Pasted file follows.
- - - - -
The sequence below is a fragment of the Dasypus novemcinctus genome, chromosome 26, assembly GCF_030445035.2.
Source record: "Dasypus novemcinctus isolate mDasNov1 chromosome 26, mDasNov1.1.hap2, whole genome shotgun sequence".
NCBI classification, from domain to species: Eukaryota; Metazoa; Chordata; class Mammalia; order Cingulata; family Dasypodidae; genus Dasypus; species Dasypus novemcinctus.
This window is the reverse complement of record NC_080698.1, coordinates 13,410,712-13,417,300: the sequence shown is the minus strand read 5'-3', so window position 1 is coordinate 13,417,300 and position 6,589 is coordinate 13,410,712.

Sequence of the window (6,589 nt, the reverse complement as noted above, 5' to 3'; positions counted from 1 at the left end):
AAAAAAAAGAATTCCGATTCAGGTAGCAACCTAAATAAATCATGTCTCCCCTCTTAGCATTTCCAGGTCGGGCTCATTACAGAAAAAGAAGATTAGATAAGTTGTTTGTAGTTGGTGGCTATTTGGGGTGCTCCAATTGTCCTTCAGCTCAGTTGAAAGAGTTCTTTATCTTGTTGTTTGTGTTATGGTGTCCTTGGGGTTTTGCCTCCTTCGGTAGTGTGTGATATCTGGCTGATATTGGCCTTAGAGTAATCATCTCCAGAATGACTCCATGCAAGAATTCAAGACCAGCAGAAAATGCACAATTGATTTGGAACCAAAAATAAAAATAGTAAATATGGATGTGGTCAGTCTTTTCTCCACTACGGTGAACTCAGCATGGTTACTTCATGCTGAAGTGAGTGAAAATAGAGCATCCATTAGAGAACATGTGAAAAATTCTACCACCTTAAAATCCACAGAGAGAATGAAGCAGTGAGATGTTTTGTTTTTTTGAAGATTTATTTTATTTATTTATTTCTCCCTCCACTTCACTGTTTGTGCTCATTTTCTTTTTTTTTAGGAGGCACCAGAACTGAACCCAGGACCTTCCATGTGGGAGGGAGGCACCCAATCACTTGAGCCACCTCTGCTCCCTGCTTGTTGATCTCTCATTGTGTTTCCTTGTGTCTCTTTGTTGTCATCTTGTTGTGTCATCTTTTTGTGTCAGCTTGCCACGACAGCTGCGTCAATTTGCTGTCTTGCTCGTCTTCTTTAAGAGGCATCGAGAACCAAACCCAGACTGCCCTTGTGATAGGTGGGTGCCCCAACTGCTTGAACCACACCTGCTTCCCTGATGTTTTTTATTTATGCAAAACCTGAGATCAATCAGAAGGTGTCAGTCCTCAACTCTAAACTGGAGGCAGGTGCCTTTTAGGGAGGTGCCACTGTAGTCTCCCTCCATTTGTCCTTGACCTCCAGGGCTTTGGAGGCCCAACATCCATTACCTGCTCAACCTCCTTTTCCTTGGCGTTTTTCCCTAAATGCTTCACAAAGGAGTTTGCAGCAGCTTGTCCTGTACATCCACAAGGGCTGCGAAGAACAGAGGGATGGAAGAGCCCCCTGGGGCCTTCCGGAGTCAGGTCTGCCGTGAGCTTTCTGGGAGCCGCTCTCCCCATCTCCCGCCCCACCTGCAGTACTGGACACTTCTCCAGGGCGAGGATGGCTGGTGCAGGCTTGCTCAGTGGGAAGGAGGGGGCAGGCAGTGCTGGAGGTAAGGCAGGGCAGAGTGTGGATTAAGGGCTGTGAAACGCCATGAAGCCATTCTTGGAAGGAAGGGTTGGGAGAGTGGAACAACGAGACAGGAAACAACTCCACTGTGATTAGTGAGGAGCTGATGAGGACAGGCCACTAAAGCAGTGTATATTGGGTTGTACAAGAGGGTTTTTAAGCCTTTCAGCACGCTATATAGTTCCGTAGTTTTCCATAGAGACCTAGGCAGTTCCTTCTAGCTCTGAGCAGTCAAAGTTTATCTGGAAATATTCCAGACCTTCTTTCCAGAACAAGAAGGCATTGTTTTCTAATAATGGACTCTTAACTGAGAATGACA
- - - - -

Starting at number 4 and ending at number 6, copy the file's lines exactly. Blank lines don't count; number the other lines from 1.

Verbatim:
This window is the reverse complement of record NC_080698.1, coordinates 13,410,712-13,417,300: the sequence shown is the minus strand read 5'-3', so window position 1 is coordinate 13,417,300 and position 6,589 is coordinate 13,410,712.

Sequence of the window (6,589 nt, the reverse complement as noted above, 5' to 3'; positions counted from 1 at the left end):
AAAAAAAAGAATTCCGATTCAGGTAGCAACCTAAATAAATCATGTCTCCCCTCTTAGCATTTCCAGGTCGGGCTCATTACAGAAAAAGAAGATTAGATAAGTTGTTTGTAGTTGGTGGCTATTTGGGGTGCTCCAATTGTCCTTCAGCTCAGTTGAAAGAGTTCTTTATCTTGTTGTTTGTGTTATGGTGTCCTTGGGGTTTTGCCTCCTTCGGTAGTGTGTGATATCTGGCTGATATTGGCCTTAGAGTAATCATCTCCAGAATGACTCCATGCAAGAATTCAAGACCAGCAGAAAATGCACAATTGATTTGGAACCAAAAATAAAAATAGTAAATATGGATGTGGTCAGTCTTTTCTCCACTACGGTGAACTCAGCATGGTTACTTCATGCTGAAGTGAGTGAAAATAGAGCATCCATTAGAGAACATGTGAAAAATTCTACCACCTTAAAATCCACAGAGAGAATGAAGCAGTGAGATGTTTTGTTTTTTTGAAGATTTATTTTATTTATTTATTTCTCCCTCCACTTCACTGTTTGTGCTCATTTTCTTTTTTTTTAGGAGGCACCAGAACTGAACCCAGGACCTTCCATGTGGGAGGGAGGCACCCAATCACTTGAGCCACCTCTGCTCCCTGCTTGTTGATCTCTCATTGTGTTTCCTTGTGTCTCTTTGTTGTCATCTTGTTGTGTCATCTTTTTGTGTCAGCTTGCCACGACAGCTGCGTCAATTTGCTGTCTTGCTCGTCTTCTTTAAGAGGCATCGAGAACCAAACCCAGACTGCCCTTGTGATAGGTGGGTGCCCCAACTGCTTGAACCACACCTGCTTCCCTGATGTTTTTTATTTATGCAAAACCTGAGATCAATCAGAAGGTGTCAGTCCTCAACTCTAAACTGGAGGCAGGTGCCTTTTAGGGAGGTGCCACTGTAGTCTCCCTCCATTTGTCCTTGACCTCCAGGGCTTTGGAGGCCCAACATCCATTACCTGCTCAACCTCCTTTTCCTTGGCGTTTTTCCCTAAATGCTTCACAAAGGAGTTTGCAGCAGCTTGTCCTGTACATCCACAAGGGCTGCGAAGAACAGAGGGATGGAAGAGCCCCCTGGGGCCTTCCGGAGTCAGGTCTGCCGTGAGCTTTCTGGGAGCCGCTCTCCCCATCTCCCGCCCCACCTGCAGTACTGGACACTTCTCCAGGGCGAGGATGGCTGGTGCAGGCTTGCTCAGTGGGAAGGAGGGGGCAGGCAGTGCTGGAGGTAAGGCAGGGCAGAGTGTGGATTAAGGGCTGTGAAACGCCATGAAGCCATTCTTGGAAGGAAGGGTTGGGAGAGTGGAACAACGAGACAGGAAACAACTCCACTGTGATTAGTGAGGAGCTGATGAGGACAGGCCACTAAAGCAGTGTATATTGGGTTGTACAAGAGGGTTTTTAAGCCTTTCAGCACGCTATATAGTTCCGTAGTTTTCCATAGAGACCTAGGCAGTTCCTTCTAGCTCTGAGCAGTCAAAGTTTATCTGGAAATATTCCAGACCTTCTTTCCAGAACAAGAAGGCATTGTTTTCTAATAATGGACTCTTAACTGAGAATGACA